“You might not be able to beat both Computeer and Captain Challenge. You need me on your side. And to be sure I’m on your side, you need to destroy this thing in my head. Therefore, needs must thou smite me!” he demanded.
She wasn’t sure when she’d realized that she trusted him. “If we had time, I’d find another way, but we don’t,” she sighed. “Release me, and I will indeed ‘smite thou.'”
He pressed a button, releasing her, and she stood. He took his helmet off and stood before her, breathing deeply and waiting. Without warning, at super-speed, she slammed a powerhouse punch at the side of his head, precisely aimed, and he tumbled into the wall.
“I’m sorry, Fergus!” she cried as she rushed to help him up. “Whatever it was, it’s smashed. Are you OK?”
“Man, can you hit!” he whispered admiringly through the pain. “My head’ll be ringing for a week!” He stood up slowly, his hands on the sides of his head. “Don’t call me Fergus!” he ordered weakly. Though, he thought to himself at the same time, it really doesn’t sound so bad when you say it!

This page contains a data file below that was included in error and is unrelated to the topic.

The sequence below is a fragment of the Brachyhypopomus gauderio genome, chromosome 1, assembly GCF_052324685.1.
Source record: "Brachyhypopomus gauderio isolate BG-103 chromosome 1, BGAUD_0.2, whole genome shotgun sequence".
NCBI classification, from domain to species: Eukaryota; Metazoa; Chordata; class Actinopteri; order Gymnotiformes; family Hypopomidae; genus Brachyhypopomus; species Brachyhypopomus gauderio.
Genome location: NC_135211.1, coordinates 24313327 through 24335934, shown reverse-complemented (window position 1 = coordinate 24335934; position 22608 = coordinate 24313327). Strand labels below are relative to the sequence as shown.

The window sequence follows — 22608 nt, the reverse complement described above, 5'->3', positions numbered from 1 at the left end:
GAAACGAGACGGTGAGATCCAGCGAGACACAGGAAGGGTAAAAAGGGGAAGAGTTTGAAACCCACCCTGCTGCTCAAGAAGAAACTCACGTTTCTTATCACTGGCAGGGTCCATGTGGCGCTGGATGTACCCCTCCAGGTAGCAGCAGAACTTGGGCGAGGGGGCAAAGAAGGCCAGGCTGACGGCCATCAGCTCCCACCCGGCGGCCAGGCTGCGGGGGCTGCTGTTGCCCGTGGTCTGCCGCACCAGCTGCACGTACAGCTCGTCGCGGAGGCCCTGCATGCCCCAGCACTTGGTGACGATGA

He waited in silence for several seconds, then put his helmet on. “Well and fairly smote!” he said again with a smile, taking several more deep breaths. He shuddered in horror. “I could actually feel my mind slipping away. But it’s back now. Let’s take care of Computeer and Captain Challenge fast, so your doctors can help me.”
“Just to be certain, Fergus,” she said, winking at him, “why don’t you smite me as well? No use taking chances. Besides, it only seems fair. Remember, I’m invulnerable.” She wasn’t as certain as she sounded. Her invulnerability was a mental power that depended partly on her willpower and self-confidence. And he was awfully strong. “Besides, you already walloped me once, and I survived.”
It took a little convincing, but smite her he did, destroying her implant as well. He was astonished at how quickly she recovered this time.
“This time I was ready,” she smiled. “Didn’t feel a thing.” The slight wobble she had as she took her first few steps belied her words.
As they flew from the hospital to the Hall of Nations, Tharka was enraged to see her own personal spaceship parked in the courtyard. Doctor Computeer had found some way to get to the small asteroid where Tharka normally left the ship, then override all her safety codes to steal it. Although she hated what she had to do, Tharka burst through the super-tough glass of the control room viewport and smashed the control panel, then continued on her mission. Nobody is going to fly my ship again for a while, especially my arch-nemesis, she snarled to herself in satisfaction.